Never Make these Passport Mistakes

30 March 2022
Never Make these Passport Mistakes

Getting turned away at the border when you’re trying to get home is anything but an extended vacation. If you’ve ever experienced one of these situations:

  • Your passport is stolen, 
  • It’s lost somewhere, or
  • It expires while you’re abroad

You know that tending to your passport is important.

Don’t laugh about that last one either. Lots of Americans were stuck overseas when the pandemic struck and they couldn’t get home. Their passports expired while they were waiting for COVID tests and vaccines. The US government recently extended the temporary exception allowing American passport holders to return to the US with expired passports until June 30, 2022.

To make sure you never hear a customs officer say you can’t go home, here’s what you should never do to your passport.

1. Don’t wait to renew.

You probably know that most countries require your passport to be valid for at least six months (sometimes longer) to enter their country. This is, at least partly, so that you will have a valid (non expired) passport when you want to leave. 

One of the more nit-picky things you may not know is that most destinations require you to have at least two blank passport pages (sometimes more) to be allowed into the country. Some countries require those blank pages to be consecutive. If you’re a frequent traveler, you could run out of blank pages before your passport expires!

Thanks to the pandemic and borders being closed, many travelers tucked their passports into a drawer and forgot about them. Why renew when you can’t go anywhere?

Currently, wait times to get a passport renewed is much longer than they were pre-pandemic. Staffing shortages continue to cause further delays. The US government is now reporting wait times between six and eight weeks and that’s only if everything goes right.

Key takeaway: Start your renewal process when your passport is one year away from expiring.

2. Souvenir stamps are a no-no.

This one was a surprise to us. Souvenir stamps, also called tourist stamps, are apparently a fun novelty item to buy on a trip. Travelers buy them to commemorate their travels or visits to special sites.

In fact, some of these stamps are highly prized by travelers.

The problem is that these stamps invalidate your passport and immigration officers can stop you from boarding the plane. More than one traveler has had to locate their embassy and get a replacement passport to get home because of a souvenir sticker in their passport.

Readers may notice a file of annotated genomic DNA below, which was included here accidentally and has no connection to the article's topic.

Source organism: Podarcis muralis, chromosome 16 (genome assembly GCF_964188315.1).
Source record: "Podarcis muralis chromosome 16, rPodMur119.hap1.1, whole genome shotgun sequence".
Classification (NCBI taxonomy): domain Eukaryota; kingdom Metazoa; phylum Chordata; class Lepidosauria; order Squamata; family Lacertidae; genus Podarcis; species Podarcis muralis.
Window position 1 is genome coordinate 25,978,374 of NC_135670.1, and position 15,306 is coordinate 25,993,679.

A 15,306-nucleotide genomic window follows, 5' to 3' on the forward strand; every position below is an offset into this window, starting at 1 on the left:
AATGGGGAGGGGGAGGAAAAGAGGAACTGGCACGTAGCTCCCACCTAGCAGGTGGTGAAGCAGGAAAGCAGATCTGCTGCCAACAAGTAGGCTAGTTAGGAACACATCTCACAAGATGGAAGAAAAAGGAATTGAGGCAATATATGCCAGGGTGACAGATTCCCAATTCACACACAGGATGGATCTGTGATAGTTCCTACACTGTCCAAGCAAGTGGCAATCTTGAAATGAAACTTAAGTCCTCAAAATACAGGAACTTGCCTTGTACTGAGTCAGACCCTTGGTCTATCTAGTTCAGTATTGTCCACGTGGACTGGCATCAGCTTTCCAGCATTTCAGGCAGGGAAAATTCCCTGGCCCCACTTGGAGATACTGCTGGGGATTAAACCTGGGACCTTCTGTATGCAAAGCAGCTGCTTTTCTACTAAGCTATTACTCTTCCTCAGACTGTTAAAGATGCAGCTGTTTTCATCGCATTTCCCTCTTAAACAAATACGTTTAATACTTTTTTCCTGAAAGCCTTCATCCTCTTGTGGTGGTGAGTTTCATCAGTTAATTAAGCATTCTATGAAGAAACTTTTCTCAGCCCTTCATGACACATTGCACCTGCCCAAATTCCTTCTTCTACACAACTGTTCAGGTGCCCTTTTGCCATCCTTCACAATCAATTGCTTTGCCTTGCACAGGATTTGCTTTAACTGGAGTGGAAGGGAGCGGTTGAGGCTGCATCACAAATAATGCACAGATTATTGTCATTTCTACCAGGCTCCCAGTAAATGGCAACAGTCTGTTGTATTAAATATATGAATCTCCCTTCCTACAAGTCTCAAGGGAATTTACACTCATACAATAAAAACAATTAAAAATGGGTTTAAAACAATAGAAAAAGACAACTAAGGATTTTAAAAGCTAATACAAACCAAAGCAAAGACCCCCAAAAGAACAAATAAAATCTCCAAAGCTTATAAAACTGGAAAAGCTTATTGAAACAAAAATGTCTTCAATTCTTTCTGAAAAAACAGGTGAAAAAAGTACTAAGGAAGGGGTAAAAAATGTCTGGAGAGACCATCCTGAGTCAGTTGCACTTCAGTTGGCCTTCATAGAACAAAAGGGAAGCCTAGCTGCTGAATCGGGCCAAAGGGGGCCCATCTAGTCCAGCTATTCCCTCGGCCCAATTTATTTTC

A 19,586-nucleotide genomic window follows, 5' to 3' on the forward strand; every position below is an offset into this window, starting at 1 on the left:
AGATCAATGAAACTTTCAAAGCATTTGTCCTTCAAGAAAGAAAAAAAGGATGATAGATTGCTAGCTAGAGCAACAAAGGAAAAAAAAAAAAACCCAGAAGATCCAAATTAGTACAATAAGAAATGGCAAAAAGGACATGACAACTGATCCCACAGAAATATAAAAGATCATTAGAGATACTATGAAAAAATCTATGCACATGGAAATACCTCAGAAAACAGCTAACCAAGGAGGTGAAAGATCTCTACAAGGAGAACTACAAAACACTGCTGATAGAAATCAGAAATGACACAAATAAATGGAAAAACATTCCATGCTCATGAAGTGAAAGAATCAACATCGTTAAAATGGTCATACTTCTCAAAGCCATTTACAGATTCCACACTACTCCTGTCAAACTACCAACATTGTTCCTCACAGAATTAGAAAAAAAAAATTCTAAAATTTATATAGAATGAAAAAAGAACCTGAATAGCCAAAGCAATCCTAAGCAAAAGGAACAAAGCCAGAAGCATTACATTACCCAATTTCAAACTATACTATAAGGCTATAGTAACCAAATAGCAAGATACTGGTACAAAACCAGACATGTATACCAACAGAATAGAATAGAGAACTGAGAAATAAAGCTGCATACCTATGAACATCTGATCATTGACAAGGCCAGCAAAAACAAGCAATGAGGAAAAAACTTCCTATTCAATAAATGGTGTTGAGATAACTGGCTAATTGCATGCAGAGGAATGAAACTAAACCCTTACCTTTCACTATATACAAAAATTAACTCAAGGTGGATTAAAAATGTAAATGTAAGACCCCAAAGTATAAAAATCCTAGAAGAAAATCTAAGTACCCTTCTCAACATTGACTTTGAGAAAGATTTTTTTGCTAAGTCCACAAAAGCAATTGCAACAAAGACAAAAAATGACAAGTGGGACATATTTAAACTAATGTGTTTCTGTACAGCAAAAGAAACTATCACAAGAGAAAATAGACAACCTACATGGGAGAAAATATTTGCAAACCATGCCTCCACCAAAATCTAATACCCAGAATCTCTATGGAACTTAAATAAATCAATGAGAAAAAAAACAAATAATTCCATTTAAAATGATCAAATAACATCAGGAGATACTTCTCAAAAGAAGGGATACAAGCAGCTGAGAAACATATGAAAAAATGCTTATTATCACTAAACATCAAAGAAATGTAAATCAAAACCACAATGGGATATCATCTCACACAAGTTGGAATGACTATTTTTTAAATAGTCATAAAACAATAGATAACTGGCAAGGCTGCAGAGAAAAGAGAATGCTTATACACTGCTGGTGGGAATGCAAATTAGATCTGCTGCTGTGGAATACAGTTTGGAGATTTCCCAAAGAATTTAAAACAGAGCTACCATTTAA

Key takeaway: The only people that get to put a stamp in your passport are official customs officers.

3. Don’t keep passport docs together.

You probably know that a passport card and a passport are very different documents. What you may not know is how useful a passport card can be:

  • It can act as your valid ID if you don’t have a driver’s license (helpful if your driver’s license is stolen or lost).
  • It allows you to enter land-border crossings and sea ports in Canada, Mexico, the Caribbean and Bermuda.
  • It’s inexpensive to get, especially when you’re renewing your passport.

There’s no downside to getting a passport card and a passport—in fact, it’s recommended. What you don’t want to do is keep them together.

If your passport card is stolen or lost, it’s not a big deal. If your passport is lost or stolen, however, a passport card can either get you home (depending on where you’re coming from) or speed up the process of getting a replacement at the embassy. 

Key takeaway: Keep these two documents in different places in your bags. If one is stolen, you’ve got the other.

Bonus – one final tip we’ve written about before is to never ink your address or emergency contact into your passport.

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Damian Tysdal

Damian Tysdal is the founder of CoverTrip, and he believes travel insurance should be easier to understand. He started the first travel insurance blog in 2006.

Damian Tysdal is the founder of CoverTrip, and he believes travel insurance should be easier to understand. He started the first travel insurance blog in 2006.